still remain skeptical of the American stock market as a whole, preferring to keep their assets in low risk options instead. Unsurprisingly, this fear of risk has led many into large cap equities as a haven from the storm, leaving many investors to forget about smaller, and often times more volatile, market cap levels. While this may be fine in a high risk environment, investors could miss out on some of the biggest gains should the economy stabilize and push broad markets higher.
In fact, after the market bottomed in early 2009, small and mid cap securities greatly outperformed their larger counterparts, outgaining them by a wide margin in the period. While this has reversed in recent months, it remains clear that small caps outperform in bull markets and lag behind in bears. Although a number of funds in the space could offer decent exposure to this corner of the market, there is likely one ultra-small corner that many investors have overlooked; micro caps.
Micro caps are generally considered to be firms that have a market capitalization below $300 million but at least $50 million on the low end. Although many ‘penny stocks’ fall into this category, there are still a great deal of small and stable businesses in the space that obviously still have plenty of room to grow in the coming years. Furthermore, investors should also consider their own asset allocation profiles as another reason to think about micro cap exposure. Pretty much every investor has exposure to large caps and, to a lesser extent, small caps as well, but many forget about the ultra small securities that make up the micro cap segment of the market. Lastly, the use of ETFs in the space drastically reduces risk as company specific problems are more or less non-existent in many of these funds, ensuring that when one particular company falls it doesn’t have a huge impact on the overall return of the fund [see The Definitive Guide To Micro Cap Investing].
In light of this, some investors would probably be well served by looking at some of the ETFs tracking the space. Currently, there are three funds tagged as ‘micro cap ETFs’ in our proprietary database with total assets of about $440 million. Below, we briefly discuss these three products as well as some of the key factors to consider for those looking to make a play on this small, but important, corner of the market:
iShares Russell Microcap Index Fund (NYSE:IWC)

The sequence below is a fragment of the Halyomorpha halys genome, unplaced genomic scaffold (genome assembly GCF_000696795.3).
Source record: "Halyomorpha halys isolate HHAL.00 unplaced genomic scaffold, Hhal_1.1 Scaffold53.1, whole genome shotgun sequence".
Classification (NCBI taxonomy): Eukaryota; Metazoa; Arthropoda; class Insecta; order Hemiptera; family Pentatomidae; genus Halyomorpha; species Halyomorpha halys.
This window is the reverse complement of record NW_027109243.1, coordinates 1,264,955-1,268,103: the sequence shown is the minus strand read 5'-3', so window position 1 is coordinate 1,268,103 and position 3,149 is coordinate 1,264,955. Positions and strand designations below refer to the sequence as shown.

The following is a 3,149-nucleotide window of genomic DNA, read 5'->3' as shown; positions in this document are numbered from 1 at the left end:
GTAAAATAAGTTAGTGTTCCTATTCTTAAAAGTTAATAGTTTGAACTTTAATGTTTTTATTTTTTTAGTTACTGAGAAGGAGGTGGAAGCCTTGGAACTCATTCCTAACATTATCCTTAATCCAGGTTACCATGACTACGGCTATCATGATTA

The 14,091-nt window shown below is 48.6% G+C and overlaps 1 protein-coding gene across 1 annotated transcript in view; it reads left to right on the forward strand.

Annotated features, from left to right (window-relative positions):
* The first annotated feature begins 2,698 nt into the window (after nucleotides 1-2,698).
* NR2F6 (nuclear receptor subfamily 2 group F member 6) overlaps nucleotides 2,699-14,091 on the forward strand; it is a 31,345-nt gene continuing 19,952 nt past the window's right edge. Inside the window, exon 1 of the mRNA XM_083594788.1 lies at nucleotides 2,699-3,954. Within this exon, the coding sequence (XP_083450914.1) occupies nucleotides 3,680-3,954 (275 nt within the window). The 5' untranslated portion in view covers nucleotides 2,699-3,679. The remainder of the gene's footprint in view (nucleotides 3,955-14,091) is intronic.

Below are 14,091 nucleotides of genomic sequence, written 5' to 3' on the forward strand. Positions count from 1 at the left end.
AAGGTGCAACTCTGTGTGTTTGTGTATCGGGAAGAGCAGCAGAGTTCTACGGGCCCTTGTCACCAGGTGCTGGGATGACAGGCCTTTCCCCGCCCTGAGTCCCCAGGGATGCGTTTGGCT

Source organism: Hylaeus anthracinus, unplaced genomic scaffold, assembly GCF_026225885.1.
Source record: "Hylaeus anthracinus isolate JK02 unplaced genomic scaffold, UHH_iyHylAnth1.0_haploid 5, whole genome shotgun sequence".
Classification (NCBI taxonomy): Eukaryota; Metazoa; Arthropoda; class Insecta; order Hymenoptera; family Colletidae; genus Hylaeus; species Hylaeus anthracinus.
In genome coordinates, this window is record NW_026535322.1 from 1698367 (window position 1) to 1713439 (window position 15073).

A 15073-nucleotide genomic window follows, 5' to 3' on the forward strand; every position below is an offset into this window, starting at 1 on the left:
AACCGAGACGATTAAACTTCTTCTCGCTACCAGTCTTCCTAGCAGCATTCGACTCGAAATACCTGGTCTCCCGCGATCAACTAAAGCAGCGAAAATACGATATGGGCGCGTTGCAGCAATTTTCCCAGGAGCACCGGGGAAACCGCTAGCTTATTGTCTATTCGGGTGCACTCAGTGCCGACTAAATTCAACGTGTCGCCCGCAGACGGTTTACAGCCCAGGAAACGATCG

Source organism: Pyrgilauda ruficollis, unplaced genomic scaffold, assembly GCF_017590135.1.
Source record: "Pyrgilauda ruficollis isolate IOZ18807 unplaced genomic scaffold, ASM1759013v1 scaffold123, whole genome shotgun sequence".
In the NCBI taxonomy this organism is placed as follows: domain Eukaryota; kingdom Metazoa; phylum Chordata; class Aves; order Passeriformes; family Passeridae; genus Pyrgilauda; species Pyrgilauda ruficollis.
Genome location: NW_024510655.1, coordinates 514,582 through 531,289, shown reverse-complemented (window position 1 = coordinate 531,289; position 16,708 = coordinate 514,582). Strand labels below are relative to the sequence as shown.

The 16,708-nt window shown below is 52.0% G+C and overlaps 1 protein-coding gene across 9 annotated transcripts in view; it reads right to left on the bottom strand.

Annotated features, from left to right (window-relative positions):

IWC is the original and most popular micro cap ETF having debuted in August of 2005. In total, the fund holds 1,418 securities in total and puts just 2.7% in its top ten suggesting impressive levels of diversification from an individual security perspective. In terms of sectors, financial services take up a large chunk at just under 26.4% and this is followed by double digit weightings to firms in the health care, tech, durable goods, and consumer discretionary spaces. Meanwhile, capital intensive industries, such as utilities and energy, make up small allocations in the fund [Beyond IWM: Five Intriguing Small Cap ETFs].
IWC charges investors 67 basis points a year in fees but pays out a relatively high dividend of 1.55% in 30 Day SEC terms. While this may suggest a value tilt, investors should also note that the product has a beta of 1.5 and a PE of 21.5, meaning that it may be closer to growth than anything.
Guggenheim Wilshire Micro-Cap ETF (NYSE:WMCR)
This fund from Guggenheim tracks the Wilshire U.S. Micro Cap Index which is a float-adjusted, market capitalization-weighted benchmark of the issues ranked below 2,500 by market capitalization of the Wilshire 5000 Total Market Index. In total, the fund has exposure to 822 securities with no one company making up more than 1.1% of assets. From a sector perspective, financials are the leader at 25.7% although health care makes up a good chunk as well with 22.7% of total assets. Tech also has a sizable allocation at 17.8%, while telecoms and utilities are laggards, making up less than 2% combined in the fund [Compare any two ETFs with our Free ETF Comparison Tool].
WMCR is the cost leader in the space as it charges investors just 50 basis points a year in fees. The product has a much lower PE multiple than its iShares counterpart, as the figure comes in at just 13.0. With that being said, investors should note that the fund still has a beta of 1.3 suggesting that it is more volatile than the overall market.
PowerShares Zacks Micro Cap Portfolio (NYSE:PZI)
PZI is the final micro cap ETF on the list, tracking the Zacks Micro Cap Index which is designed to identify a group of micro cap stocks with the greatest potential to outperform passive benchmark micro cap indexes and other actively managed U.S. micro cap strategies. Thanks to this methodology, the fund holds far less securities than either of the other two on the list, just 400 in total. In terms of sector exposure, financials again take up the top spot at just over 26.3% followed by tech, industrials and consumer discretionary all around 15% of total assets. Once again, utilities and telecoms hardly make up anything in the fund, combining to make up less than 2% of total assets [see more on PZI’s Fact Sheet].
Despite this more ‘active’ focus, the fund’s expenses are in line with other products in the space, charging investors 60 basis points a year in fees. For investors looking for yield, the fund does an average job as the 30 Day SEC yield comes in at just over 1.0%. With that being said, the PE of the fund is just under 14.6 while the beta is close to 1.6, suggesting that it offers a nice mix between value and growth.
Written By Eric Dutram From ETF Database Disclosure: No Positions.
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